A large part of our debates on this Bill has been concentrated on the questions raised by Clause 3, dealing with disqualification. I am sure that it is right that it has been so, because it is the provision which appears to impinge most directly on the average driver, and it is also the one to which we attach the greatest importance, since we believe that great good for safety on the roads will come from it. Following the debates in Committee, my noble and learned friend the Leader of the House moved a series of Amendments last week which were designed to ensure that disqualification was imposed only where it was really deserved and that there was little or no chance that it would be imposed for what have been called "technical" offences. I will not go again into all the details, but I think at least the majority of your Lordships were satisfied that the new Amendments represented a major improvement on the provisions we had originally put forward.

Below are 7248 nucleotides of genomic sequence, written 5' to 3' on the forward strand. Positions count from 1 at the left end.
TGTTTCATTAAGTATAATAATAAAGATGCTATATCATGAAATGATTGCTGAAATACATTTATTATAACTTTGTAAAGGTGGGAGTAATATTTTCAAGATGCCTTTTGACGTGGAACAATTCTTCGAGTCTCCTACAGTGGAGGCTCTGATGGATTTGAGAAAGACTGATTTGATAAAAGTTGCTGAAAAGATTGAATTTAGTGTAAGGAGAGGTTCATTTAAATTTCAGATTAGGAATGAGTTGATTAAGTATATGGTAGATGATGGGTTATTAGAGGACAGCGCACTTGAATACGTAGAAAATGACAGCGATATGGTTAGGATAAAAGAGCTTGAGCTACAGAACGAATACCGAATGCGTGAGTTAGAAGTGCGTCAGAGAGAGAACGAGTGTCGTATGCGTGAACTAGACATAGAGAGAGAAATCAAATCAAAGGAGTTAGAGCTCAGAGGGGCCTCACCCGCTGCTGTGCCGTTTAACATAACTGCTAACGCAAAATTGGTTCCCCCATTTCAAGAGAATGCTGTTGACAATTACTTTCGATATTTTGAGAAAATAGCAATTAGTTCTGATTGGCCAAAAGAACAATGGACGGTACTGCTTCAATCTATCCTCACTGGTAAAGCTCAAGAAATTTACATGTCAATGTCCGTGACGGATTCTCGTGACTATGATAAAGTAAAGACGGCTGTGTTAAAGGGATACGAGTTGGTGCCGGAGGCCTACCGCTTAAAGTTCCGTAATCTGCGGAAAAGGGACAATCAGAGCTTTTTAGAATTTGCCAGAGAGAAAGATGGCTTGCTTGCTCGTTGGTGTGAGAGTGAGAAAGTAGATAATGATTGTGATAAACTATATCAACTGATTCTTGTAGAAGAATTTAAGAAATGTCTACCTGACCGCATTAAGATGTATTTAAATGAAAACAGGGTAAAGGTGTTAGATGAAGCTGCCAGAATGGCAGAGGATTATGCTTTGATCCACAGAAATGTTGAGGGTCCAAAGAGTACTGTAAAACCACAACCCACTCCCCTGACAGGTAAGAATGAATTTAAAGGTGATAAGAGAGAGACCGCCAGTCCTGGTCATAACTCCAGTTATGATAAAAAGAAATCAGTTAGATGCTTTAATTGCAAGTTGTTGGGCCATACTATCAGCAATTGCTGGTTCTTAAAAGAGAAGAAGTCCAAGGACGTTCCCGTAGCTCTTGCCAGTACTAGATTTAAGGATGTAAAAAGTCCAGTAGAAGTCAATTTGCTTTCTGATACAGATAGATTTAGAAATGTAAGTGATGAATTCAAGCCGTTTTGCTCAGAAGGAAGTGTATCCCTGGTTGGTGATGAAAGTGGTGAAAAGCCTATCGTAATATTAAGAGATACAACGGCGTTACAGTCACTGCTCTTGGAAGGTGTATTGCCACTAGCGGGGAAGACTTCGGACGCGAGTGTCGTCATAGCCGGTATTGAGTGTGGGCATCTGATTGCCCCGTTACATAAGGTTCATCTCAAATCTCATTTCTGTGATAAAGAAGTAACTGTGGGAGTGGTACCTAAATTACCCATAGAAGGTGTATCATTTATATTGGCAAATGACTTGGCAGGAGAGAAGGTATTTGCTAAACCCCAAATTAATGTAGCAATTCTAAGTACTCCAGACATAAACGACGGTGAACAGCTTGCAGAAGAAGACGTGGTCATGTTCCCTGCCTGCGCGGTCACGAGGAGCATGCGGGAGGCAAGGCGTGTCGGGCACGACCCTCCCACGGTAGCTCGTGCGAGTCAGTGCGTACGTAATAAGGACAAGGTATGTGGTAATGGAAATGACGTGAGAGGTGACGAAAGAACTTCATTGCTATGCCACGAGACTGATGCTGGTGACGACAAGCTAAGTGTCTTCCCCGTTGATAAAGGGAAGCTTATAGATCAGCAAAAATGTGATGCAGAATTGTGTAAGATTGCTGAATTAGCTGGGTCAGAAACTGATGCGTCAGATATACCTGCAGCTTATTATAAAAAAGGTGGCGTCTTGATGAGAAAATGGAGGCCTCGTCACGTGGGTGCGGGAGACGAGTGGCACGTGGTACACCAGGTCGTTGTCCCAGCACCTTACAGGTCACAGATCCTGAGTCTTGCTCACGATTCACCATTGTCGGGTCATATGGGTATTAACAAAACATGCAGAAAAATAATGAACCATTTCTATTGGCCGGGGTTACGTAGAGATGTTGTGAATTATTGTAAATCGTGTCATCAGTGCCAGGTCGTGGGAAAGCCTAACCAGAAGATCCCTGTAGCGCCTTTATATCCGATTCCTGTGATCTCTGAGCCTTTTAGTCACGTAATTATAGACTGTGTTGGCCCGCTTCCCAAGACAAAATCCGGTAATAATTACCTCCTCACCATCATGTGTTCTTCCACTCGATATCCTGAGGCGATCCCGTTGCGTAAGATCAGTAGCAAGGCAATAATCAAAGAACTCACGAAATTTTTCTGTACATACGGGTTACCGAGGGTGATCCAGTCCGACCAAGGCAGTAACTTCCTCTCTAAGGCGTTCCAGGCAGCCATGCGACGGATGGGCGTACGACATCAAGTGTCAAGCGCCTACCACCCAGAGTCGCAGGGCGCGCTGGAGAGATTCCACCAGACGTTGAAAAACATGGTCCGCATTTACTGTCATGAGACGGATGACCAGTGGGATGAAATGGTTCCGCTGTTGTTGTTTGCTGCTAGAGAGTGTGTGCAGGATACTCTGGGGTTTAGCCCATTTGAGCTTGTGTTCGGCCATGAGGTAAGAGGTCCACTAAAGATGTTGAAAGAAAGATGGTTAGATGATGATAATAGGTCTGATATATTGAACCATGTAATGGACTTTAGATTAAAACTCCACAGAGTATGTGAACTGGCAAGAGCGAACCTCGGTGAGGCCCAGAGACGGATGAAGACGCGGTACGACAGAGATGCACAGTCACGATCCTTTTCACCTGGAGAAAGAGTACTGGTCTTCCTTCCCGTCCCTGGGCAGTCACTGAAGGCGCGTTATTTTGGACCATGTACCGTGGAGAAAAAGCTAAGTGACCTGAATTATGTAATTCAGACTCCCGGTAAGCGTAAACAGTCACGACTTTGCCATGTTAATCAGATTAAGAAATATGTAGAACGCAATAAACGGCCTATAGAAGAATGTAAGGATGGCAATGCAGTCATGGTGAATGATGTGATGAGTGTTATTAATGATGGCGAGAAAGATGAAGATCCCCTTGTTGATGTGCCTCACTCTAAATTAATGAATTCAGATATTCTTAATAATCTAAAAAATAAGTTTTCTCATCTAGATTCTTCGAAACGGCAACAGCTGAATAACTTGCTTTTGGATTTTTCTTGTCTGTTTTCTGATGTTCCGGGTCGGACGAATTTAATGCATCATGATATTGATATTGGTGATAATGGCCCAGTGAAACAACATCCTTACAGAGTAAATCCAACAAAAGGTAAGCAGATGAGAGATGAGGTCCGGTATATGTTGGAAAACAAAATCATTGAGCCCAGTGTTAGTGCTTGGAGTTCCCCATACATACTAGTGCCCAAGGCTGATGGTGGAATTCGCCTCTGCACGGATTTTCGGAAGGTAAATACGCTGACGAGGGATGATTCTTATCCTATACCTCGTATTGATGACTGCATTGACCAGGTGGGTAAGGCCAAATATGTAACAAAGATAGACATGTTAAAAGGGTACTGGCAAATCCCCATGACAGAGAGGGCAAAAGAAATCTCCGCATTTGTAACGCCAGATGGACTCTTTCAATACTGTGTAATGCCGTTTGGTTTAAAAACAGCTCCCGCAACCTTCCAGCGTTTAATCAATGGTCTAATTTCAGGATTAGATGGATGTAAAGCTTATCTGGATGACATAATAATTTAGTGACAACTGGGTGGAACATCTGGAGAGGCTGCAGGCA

On Report the House accepted our proposal that there should be a complete recasting of the provisions whereby a person who has been disqualified can apply for the removal of his disqualification. I realise that these provisions do not go quite so far as some noble Lords might have wished, but again I think they meet the views of most of your Lordships. In future whilst the great majority of those who are disqualified will not be entitled to apply for removal of their disqualification, and disqualification will therefore, as we intended, bite harder and wider, we have still retained provision whereby the more severe orders will be subject to review after a statutory minimum period. On the advice of the noble and learned Lord, Lord Goddard, we also put in an important new provision whereby courts that find special reasons for not disqualifying will in future be required to state the special reasons in open court, and in the case of magistrates' courts to record them. I believe that that will be of considerable help to those whose duty it is to administer our laws.